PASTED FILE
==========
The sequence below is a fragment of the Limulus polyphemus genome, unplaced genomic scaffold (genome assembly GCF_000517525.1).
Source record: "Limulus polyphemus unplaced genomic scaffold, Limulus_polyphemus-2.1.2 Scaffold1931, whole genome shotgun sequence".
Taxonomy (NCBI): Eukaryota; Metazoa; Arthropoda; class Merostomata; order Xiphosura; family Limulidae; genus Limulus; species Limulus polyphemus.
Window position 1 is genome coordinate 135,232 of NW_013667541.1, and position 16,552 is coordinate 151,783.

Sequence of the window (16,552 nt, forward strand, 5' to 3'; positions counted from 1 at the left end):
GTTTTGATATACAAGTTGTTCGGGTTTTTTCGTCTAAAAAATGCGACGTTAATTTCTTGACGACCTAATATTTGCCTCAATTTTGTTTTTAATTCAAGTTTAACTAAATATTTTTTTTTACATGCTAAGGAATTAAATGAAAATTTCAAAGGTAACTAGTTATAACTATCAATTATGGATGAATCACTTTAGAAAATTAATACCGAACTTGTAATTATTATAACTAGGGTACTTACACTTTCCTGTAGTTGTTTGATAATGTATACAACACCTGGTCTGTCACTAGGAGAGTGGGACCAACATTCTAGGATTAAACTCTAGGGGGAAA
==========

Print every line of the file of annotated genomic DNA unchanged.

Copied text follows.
The sequence below is a fragment of the Limulus polyphemus genome, unplaced genomic scaffold (genome assembly GCF_000517525.1).
Source record: "Limulus polyphemus unplaced genomic scaffold, Limulus_polyphemus-2.1.2 Scaffold1931, whole genome shotgun sequence".
Taxonomy (NCBI): Eukaryota; Metazoa; Arthropoda; class Merostomata; order Xiphosura; family Limulidae; genus Limulus; species Limulus polyphemus.
Window position 1 is genome coordinate 135,232 of NW_013667541.1, and position 16,552 is coordinate 151,783.

Sequence of the window (16,552 nt, forward strand, 5' to 3'; positions counted from 1 at the left end):
GTTTTGATATACAAGTTGTTCGGGTTTTTTCGTCTAAAAAATGCGACGTTAATTTCTTGACGACCTAATATTTGCCTCAATTTTGTTTTTAATTCAAGTTTAACTAAATATTTTTTTTTACATGCTAAGGAATTAAATGAAAATTTCAAAGGTAACTAGTTATAACTATCAATTATGGATGAATCACTTTAGAAAATTAATACCGAACTTGTAATTATTATAACTAGGGTACTTACACTTTCCTGTAGTTGTTTGATAATGTATACAACACCTGGTCTGTCACTAGGAGAGTGGGACCAACATTCTAGGATTAAACTCTAGGGGGAAA